“In nature, a child finds freedom, fantasy, and privacy: a place distant from the adult world, a separate place.” – Richard Louv
I helped out with a summer camp a while back. About three hundred children from Nebraska and Kansas met at Timberlake Ranch Camp for a week of canoeing, shooting bows, and running a ropes course. The campers and leaders share the space with about a hundred deer and about twice that many wild turkeys. A few days into the weeklong camp, I had supper with one of the campers, a twelve-year-old boy who had been shuffling his feet from one activity to another. He seemed to be shying away from the other kids, and he wasn’t participating in the group activities. I saw him sitting by himself one evening, so I set my tray down next to him, and asked, “How are you enjoying the week?”
With a long face, he looked down at his tray and replied, “I liked it ok the first day, but then my cell phone died.”
It seems like children aren’t growing up “distant from the adult world” today. Because they are always connected to their phones and computers, they’re always tethered to complex issues such as terrorism, internet predators, and social media. But it’s not just a continual connection to these large, complicated issues that creates a problem; children remain constantly “on call” to parents and friends when we keep a phone or a computer in their hands. I’m a parent of three children, and I’m trying to keep in mind that they need room to breathe and time alone outdoors in order for them to form a connection to the natural world. Many children aren’t making this connection today.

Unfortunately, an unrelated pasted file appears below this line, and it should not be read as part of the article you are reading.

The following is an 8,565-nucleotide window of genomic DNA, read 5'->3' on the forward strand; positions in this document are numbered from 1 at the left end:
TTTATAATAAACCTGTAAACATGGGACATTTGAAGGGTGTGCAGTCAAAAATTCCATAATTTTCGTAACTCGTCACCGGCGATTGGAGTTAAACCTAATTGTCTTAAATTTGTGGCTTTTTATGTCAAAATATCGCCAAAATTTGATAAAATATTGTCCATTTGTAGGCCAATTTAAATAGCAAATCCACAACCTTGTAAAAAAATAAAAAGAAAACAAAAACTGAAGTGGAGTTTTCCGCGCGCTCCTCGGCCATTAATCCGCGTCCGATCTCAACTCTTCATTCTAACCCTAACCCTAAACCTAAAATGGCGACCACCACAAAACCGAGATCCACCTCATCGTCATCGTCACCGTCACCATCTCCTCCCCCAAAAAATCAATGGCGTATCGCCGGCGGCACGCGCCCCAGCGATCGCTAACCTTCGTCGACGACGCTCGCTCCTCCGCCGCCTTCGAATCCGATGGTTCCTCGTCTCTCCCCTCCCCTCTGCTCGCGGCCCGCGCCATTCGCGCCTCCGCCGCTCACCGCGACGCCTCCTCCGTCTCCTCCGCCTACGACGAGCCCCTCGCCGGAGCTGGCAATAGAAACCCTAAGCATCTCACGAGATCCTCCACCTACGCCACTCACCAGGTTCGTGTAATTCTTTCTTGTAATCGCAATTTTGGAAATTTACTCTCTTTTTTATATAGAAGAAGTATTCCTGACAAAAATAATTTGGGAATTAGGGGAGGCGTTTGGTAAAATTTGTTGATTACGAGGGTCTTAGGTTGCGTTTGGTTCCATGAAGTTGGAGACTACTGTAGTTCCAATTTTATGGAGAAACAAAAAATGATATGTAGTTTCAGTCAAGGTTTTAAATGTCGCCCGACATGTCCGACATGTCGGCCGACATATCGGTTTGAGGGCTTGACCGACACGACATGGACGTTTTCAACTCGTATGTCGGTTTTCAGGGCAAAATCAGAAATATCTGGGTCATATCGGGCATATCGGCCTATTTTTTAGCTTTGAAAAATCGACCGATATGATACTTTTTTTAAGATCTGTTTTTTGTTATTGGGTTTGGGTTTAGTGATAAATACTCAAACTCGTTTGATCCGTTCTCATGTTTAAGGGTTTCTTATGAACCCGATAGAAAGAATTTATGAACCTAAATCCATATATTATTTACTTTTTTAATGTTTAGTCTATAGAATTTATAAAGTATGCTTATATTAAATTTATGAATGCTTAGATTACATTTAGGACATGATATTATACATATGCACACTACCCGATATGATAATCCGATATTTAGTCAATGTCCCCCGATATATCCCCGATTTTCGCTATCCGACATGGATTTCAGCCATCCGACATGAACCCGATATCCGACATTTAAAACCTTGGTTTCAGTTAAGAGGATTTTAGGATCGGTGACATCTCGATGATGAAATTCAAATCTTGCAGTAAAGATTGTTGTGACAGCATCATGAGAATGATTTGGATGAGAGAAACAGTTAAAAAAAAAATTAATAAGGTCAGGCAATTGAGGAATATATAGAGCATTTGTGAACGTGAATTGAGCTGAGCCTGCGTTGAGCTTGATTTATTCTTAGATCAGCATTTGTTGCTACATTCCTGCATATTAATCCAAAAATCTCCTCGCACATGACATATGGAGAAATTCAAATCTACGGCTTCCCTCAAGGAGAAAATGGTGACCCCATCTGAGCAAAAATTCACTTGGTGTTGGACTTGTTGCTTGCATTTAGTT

The most powerful force in helping a child “unplug” from the adult world and connect with the natural world is a parent who spends time outside, and takes his children with him. If we will give them our time outside, we will give them a love for creation. And if we give them a love for creation, we will give them something to enjoy the rest of their lives.
It’s never too late to introduce a child to the great outdoors. I watched this happen with the dead-battery boy. A cabin leader took him under his wing. The two of them went exploring, fishing, and horseback riding every day. Other kids joined them, and friendships were formed. Saturday morning, a few hours before the parents were scheduled to pick up kids from camp, this young man went to the archery range with a few other campers. At one point, he pulled back a bow, launched an arrow toward the target, and slipped it into the bull’s-eye. A chorus of hands slapped him on the back as his fellow campers yelled, “Great shot!’ The cell phone in his bag may have been dead, but a wide, very-much-alive smile spread across his face.
That’s the power of nature—it’ll sneak up and grab you. All you have to do is be there.